On the concert platform, Stephen has performed, among others, Handel’s Messiah and Judas Maccabeus, JS Bach’s Christmas Oratorio and Mozart’s Requiem, Coronation Mass and (with Clacton Choral) Litaniae Lauretanae.

He also enjoys giving regular, creatively-themed song recitals in and around London with his sister, Antonia Cviic (soprano). In March 2018, he will appear as the Prince in Harrow Opera’s production of Dvorak’s Rusalka.

He studies voice with John Upperton.


Baritone Patrick McCarthy has been a notable figure on the East Anglian music scene for over thirty-five years. Trained at the Guildhall School of Music and the London Opera Centre, he has appeared with leading British opera companies and gave concerts in the UK and abroad, later teaching singing at the Colchester Institute.

He hit the headlines in 1974 when he rescued a televised Proms performance of Carmina Burana, when a singer was taken ill.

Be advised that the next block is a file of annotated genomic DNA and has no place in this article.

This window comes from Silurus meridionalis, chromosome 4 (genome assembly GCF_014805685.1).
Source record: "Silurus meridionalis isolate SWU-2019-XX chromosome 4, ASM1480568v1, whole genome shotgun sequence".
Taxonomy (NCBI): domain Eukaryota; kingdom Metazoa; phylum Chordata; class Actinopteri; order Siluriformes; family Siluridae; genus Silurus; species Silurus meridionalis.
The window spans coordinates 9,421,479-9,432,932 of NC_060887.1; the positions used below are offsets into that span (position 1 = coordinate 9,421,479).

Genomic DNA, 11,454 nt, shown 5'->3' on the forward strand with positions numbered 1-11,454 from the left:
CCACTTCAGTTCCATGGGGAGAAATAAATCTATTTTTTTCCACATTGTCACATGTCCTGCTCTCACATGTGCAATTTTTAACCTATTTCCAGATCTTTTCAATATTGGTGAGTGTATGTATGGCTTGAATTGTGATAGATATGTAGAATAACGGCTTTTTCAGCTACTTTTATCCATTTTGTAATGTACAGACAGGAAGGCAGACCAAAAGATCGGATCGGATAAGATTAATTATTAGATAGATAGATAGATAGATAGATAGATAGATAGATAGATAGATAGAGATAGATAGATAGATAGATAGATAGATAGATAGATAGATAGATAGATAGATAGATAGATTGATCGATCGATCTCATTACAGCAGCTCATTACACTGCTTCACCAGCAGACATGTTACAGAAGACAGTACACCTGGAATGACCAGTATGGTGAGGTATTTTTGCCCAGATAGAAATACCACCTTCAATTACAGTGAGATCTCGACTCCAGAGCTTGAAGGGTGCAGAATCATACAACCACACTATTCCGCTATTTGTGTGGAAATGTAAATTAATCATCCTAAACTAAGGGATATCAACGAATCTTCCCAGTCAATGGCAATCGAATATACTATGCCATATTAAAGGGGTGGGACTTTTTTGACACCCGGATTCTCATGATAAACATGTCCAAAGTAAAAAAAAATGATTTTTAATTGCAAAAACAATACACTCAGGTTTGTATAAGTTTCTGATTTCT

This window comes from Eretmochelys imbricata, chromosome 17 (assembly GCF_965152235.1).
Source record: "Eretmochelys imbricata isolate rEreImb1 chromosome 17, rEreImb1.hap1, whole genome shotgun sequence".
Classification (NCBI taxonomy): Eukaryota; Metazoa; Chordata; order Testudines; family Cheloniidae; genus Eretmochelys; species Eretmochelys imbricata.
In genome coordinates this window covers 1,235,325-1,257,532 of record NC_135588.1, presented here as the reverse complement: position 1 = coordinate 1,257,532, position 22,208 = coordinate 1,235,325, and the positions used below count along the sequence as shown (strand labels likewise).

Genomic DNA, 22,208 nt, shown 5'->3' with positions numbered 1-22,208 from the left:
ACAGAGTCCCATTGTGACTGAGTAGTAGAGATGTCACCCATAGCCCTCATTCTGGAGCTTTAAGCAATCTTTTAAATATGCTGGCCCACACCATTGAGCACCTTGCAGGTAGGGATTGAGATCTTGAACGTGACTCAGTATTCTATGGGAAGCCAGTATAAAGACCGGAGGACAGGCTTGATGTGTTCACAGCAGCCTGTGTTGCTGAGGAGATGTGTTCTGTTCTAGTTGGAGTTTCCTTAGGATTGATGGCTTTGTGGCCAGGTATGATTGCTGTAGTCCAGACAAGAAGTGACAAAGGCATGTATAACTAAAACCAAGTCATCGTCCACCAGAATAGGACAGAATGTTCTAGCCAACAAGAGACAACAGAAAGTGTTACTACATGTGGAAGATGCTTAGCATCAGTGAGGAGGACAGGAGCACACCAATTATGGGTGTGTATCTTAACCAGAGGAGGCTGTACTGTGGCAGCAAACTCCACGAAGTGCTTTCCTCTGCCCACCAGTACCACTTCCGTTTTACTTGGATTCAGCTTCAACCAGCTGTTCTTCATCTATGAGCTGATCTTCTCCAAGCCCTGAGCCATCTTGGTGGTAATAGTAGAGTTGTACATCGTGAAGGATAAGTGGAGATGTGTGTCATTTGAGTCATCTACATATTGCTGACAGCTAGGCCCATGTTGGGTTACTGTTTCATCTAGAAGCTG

Some twenty-five years ago he successfully took up conducting and has appeared on television, at Snape Maltings and other leading East Anglian venues with his choirs and orchestra, the Colchester Philharmonic.

His recent singing engagements have included Noah in Britten’s Noyes Fludde; Puccini’s Messa di Gloria; Handel’s Messiah and Samson, and song recitals.


We are lucky to have a reliable pool of local performing talent on which to draw, as and when we require it.

Recent performances have featured:



The Kingfisher Sinfonietta was founded in 2011 by its Leader/Director Beth Spendlove. In a short but very busy time, it has become a much-respected orchestra, performing to high professional standards in a variety of venues across Suffolk and Essex. As well as some of the best orchestral musicians in East Anglia, the KFS occasionally helps young musicians to experience and gain confidence in orchestral playing. Soloists are drawn from the profession and from principal players within the orchestra.

"The key to its success," says Beth Spendlove, "is that we all truly enjoy playing together. All the players are so enthusiastic about making really good orchestral music and some of us have performed together for a very long time.